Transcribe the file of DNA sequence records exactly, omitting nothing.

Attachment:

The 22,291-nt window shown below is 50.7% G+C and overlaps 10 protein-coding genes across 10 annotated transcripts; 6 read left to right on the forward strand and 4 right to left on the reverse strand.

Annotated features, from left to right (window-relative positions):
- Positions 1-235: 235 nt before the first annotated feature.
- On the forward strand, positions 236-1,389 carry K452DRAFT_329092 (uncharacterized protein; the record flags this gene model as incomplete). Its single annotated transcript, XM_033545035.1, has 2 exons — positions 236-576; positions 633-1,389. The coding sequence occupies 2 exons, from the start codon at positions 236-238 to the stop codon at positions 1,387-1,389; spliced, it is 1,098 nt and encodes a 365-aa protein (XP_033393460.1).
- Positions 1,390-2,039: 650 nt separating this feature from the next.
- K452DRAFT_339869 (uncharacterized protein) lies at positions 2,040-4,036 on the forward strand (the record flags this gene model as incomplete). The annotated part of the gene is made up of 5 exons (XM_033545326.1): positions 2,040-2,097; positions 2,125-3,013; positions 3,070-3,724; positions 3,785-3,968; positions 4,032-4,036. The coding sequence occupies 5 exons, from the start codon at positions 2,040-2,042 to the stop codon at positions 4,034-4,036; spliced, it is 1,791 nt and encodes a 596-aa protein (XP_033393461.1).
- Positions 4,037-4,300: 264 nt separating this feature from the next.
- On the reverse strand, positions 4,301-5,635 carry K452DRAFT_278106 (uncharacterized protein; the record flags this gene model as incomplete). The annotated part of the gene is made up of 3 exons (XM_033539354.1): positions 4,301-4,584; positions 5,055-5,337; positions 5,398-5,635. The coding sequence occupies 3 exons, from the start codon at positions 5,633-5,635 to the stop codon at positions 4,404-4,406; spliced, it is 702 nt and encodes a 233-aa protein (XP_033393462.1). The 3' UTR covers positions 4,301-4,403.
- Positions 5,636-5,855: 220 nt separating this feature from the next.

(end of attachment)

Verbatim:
The 22,291-nt window shown below is 50.7% G+C and overlaps 10 protein-coding genes across 10 annotated transcripts; 6 read left to right on the forward strand and 4 right to left on the reverse strand.

Annotated features, from left to right (window-relative positions):
- Positions 1-235: 235 nt before the first annotated feature.
- On the forward strand, positions 236-1,389 carry K452DRAFT_329092 (uncharacterized protein; the record flags this gene model as incomplete). Its single annotated transcript, XM_033545035.1, has 2 exons — positions 236-576; positions 633-1,389. The coding sequence occupies 2 exons, from the start codon at positions 236-238 to the stop codon at positions 1,387-1,389; spliced, it is 1,098 nt and encodes a 365-aa protein (XP_033393460.1).
- Positions 1,390-2,039: 650 nt separating this feature from the next.
- K452DRAFT_339869 (uncharacterized protein) lies at positions 2,040-4,036 on the forward strand (the record flags this gene model as incomplete). The annotated part of the gene is made up of 5 exons (XM_033545326.1): positions 2,040-2,097; positions 2,125-3,013; positions 3,070-3,724; positions 3,785-3,968; positions 4,032-4,036. The coding sequence occupies 5 exons, from the start codon at positions 2,040-2,042 to the stop codon at positions 4,034-4,036; spliced, it is 1,791 nt and encodes a 596-aa protein (XP_033393461.1).
- Positions 4,037-4,300: 264 nt separating this feature from the next.
- On the reverse strand, positions 4,301-5,635 carry K452DRAFT_278106 (uncharacterized protein; the record flags this gene model as incomplete). The annotated part of the gene is made up of 3 exons (XM_033539354.1): positions 4,301-4,584; positions 5,055-5,337; positions 5,398-5,635. The coding sequence occupies 3 exons, from the start codon at positions 5,633-5,635 to the stop codon at positions 4,404-4,406; spliced, it is 702 nt and encodes a 233-aa protein (XP_033393462.1). The 3' UTR covers positions 4,301-4,403.
- Positions 5,636-5,855: 220 nt separating this feature from the next.